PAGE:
DRILLING THROUGH DISCOVERY now #9 Amazon Bestseller in Hoaxes & Deceptions Category

fullscreen capture 20190130 045617DRILLING THROUGH DISCOVERY is the most expensive of the 5 TWO FACE books, but at 259 pages, it’s also the longest. It was by far the most difficult to write simply because so much information had to be assimilated, filtered, transcribed and then analyzed.

Sometimes when you analyze information there’s nothing in it. There’s an aspect to that in Watts’ interview with the FBI. Large segments of monologue start to feel like circular hogwash that doesn’t get you or take you anywhere. It feels bland, even boring.

What made the fifth narrative so difficult was not simply rehashing everything we already know. Instead I wanted to look for new information hiding [or withheld] in the discovery. I wanted to see the negative space between the stars and dots of data and see if something was hiding there.

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What was incredibly compelling, was approaching the FBI interview and the subsequent interrogation from the perspective of law enforcement. How much did they really know and how soon did they know it? What didn’t they know? How did they decide to deal with this guy? What was their strategy? When exactly did they decide to tell him what [or some of what] they really knew? How should they say what they needed to say to get him to start giving them something they could really use, instead of endless bullshit?

It was also weird how I initially regarded Agent Coder as the “bad cop” in the interrogation, and Agent Lee as the friendlier, more benign “good cop”. But as the interrogation goes on, Coder seems to soften, and Lee seems to harden. It’s amazing to follow and watch, and readers are recommended to click on the many links provided at crucial parts of the questioning process.

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The other aspect that was difficult but very meaningful was putting the timeline pieces into place. This contextualized the puzzle and makes many things that are puzzling or strange, less odd. For example, Watts seems to be one of the dumbest criminals in high-profile true crime history. But a cursory look at the timeline reveals an obvious and understandable reason for why he made some elementary mistakes. 

It was also interesting to see where the research took the original theories, such as the contentions that the children were murdered first, and that Shan’ann was murdered earlier in the morning, not later.

It’s taken a long time, and it should, but after five narratives we’re only starting to figure out the enigma that is Chris Watts. What I didn’t expect was for a psychological symptom many of us are [or were] very familiar with to reappear in this story. It seems all this talk of narcissism has blinded us from something else all of us know all too well, not only about ourselves but each other.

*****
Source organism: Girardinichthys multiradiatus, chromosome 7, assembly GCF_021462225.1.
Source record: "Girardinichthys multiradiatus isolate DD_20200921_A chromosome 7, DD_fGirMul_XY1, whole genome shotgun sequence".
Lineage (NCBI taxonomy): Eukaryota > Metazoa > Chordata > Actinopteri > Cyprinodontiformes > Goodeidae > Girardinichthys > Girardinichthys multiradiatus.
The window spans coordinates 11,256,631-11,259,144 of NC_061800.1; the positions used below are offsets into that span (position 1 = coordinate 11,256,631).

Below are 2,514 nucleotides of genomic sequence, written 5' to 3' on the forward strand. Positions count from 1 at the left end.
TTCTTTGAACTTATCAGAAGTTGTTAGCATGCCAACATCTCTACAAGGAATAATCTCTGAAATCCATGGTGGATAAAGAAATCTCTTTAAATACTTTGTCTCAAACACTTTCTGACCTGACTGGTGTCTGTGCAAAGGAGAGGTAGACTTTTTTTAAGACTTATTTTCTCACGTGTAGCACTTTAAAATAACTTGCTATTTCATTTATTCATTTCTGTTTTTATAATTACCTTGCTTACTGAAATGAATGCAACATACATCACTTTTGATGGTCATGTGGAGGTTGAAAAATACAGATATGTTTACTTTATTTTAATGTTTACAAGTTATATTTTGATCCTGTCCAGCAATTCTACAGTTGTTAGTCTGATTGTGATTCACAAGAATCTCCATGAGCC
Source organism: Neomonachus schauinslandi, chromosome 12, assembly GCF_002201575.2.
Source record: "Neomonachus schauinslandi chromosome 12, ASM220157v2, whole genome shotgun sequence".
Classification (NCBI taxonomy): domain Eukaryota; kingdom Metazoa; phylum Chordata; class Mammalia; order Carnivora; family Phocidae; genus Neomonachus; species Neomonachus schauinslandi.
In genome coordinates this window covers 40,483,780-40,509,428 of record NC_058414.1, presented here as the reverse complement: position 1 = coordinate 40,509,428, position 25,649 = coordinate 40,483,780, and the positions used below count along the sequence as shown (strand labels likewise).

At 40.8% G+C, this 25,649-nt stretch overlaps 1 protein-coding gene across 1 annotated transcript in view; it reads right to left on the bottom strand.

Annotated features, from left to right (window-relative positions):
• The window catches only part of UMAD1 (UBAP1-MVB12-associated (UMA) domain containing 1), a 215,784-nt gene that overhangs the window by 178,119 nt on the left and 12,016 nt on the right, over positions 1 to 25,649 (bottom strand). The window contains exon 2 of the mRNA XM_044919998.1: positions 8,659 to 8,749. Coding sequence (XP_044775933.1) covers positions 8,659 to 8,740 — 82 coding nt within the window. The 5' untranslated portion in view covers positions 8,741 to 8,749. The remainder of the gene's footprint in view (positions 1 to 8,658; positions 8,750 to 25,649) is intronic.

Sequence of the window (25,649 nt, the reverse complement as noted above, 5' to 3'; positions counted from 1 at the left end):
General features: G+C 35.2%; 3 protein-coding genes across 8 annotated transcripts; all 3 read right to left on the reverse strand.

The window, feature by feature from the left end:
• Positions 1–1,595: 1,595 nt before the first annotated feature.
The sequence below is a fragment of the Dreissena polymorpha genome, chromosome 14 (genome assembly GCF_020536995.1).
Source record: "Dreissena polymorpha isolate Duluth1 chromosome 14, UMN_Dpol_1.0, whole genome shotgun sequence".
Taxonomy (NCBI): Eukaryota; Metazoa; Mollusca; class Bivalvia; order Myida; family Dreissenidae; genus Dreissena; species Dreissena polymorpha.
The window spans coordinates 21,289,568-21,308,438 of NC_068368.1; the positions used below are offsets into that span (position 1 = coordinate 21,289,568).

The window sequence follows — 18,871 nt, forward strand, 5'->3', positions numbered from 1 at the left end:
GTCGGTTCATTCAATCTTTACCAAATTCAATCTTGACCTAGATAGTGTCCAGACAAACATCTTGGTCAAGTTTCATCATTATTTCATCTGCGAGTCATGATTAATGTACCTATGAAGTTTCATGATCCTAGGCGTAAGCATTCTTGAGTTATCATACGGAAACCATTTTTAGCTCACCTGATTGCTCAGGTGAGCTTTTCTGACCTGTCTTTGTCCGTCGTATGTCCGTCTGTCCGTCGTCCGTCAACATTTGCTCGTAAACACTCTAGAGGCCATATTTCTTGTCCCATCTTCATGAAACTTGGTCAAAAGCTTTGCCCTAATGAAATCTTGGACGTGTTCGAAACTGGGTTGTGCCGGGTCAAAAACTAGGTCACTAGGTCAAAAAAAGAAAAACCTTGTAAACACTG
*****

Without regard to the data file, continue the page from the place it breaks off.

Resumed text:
28 thoughts on “DRILLING THROUGH DISCOVERY now #9 Amazon Bestseller in Hoaxes & Deceptions Category

  1. I am halfway through the Rape of Cassandra and will be buying this new book shortly. After I am finished (and you are finished writing about this case), I will be moving on to the Van Breda murders. I recently returned to North America after living in Australia for several years and have read bits of these murders in the Australian press but can’t wait to read your books on this case!! I’m so glad to have discovered you as a new author to read 🙂

    Liked by 1 person

    • Kerry you’ll probably notice more than a few similarities between Watts and Van Breda. Although Van Breda was younger, he was also trying to start his life and was interested in the opposite sex. While he wasn’t in a marriage cheating, there is a parallel aspect to that in the sense of a young man finding himself becoming the black sheep in a well-to-do family, so much so he perhaps felt he was about to be disinherited. So the murders were in part about claiming his life back – similar to what we see with Watts.

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      • Van breda murders took place close to where i used to live. I will never forget that morning on my way to work. Ambulance and police cars speeding pass me. Few hours later i heard about this heartbreaking murders. Would be
        interesting to read your books and input on that case.

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        • Van Breda is a lot like Watts in that the prosecutor, the court and the media couldn’t say why he did what he did.

          I seemed to touch a nerve with him in court. A few times when I photographed him with a long lens he glared at me. One of those photos I used as the cover for DIABLO.